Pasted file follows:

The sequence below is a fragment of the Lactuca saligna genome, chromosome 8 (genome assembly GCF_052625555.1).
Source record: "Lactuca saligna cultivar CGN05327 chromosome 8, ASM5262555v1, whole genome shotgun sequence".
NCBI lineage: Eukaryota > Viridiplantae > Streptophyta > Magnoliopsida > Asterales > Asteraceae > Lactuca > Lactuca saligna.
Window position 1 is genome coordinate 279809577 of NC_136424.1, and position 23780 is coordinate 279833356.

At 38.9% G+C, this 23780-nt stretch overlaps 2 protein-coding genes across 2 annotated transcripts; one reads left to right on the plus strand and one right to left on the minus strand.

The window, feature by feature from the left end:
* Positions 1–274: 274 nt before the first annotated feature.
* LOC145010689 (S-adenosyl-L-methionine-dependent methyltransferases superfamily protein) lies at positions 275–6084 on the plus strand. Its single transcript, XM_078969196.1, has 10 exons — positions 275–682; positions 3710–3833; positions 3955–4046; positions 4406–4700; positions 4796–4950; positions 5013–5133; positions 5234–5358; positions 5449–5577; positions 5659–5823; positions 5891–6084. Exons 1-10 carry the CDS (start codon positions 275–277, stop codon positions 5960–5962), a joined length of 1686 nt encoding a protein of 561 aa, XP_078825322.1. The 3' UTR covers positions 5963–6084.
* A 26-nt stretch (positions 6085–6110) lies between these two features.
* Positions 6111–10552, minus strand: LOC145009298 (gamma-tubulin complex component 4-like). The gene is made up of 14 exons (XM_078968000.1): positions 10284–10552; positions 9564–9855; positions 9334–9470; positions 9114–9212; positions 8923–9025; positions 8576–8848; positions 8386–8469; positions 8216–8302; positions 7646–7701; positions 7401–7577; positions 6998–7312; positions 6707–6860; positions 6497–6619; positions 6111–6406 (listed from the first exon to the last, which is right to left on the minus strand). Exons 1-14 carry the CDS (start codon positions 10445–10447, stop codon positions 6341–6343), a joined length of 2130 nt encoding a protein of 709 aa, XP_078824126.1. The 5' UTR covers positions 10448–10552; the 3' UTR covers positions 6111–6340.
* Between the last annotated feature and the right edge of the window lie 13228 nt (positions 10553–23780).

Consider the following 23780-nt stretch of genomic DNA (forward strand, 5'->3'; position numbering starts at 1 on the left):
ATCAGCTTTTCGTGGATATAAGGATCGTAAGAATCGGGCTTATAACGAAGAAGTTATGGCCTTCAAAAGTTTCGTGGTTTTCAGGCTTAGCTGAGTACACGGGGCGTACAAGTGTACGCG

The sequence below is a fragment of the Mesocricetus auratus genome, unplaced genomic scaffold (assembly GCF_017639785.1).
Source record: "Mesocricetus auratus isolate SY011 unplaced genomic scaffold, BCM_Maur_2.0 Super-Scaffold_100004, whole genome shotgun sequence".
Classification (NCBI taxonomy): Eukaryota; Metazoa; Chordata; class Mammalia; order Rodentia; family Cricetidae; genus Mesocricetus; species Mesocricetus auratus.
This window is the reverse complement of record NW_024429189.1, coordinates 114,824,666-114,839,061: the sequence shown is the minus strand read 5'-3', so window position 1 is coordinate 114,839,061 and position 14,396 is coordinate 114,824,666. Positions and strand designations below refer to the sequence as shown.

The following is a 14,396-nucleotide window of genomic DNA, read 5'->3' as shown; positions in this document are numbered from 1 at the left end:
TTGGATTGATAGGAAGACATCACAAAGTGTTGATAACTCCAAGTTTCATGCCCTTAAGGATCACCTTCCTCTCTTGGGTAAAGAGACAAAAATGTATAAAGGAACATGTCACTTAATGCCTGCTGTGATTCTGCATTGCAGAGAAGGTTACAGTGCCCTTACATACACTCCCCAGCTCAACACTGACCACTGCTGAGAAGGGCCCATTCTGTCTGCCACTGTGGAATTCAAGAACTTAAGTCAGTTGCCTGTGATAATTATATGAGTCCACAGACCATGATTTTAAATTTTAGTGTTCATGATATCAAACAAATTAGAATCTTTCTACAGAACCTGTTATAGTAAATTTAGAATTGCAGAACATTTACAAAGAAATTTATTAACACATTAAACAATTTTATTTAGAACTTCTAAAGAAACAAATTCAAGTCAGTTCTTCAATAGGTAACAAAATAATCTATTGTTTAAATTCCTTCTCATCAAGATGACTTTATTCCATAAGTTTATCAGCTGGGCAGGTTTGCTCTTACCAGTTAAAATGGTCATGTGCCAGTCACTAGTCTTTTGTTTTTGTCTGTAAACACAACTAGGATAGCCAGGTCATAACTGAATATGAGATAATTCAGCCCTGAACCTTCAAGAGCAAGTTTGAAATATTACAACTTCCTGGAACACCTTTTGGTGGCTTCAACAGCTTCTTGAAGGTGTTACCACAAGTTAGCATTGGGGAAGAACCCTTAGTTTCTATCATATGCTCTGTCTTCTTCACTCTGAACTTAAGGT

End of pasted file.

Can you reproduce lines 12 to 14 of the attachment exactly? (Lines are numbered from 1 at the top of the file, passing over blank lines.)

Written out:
Consider the following 23780-nt stretch of genomic DNA (forward strand, 5'->3'; position numbering starts at 1 on the left):
ATCAGCTTTTCGTGGATATAAGGATCGTAAGAATCGGGCTTATAACGAAGAAGTTATGGCCTTCAAAAGTTTCGTGGTTTTCAGGCTTAGCTGAGTACACGGGGCGTACAAGTGTACGCG

The sequence below is a fragment of the Mesocricetus auratus genome, unplaced genomic scaffold (assembly GCF_017639785.1).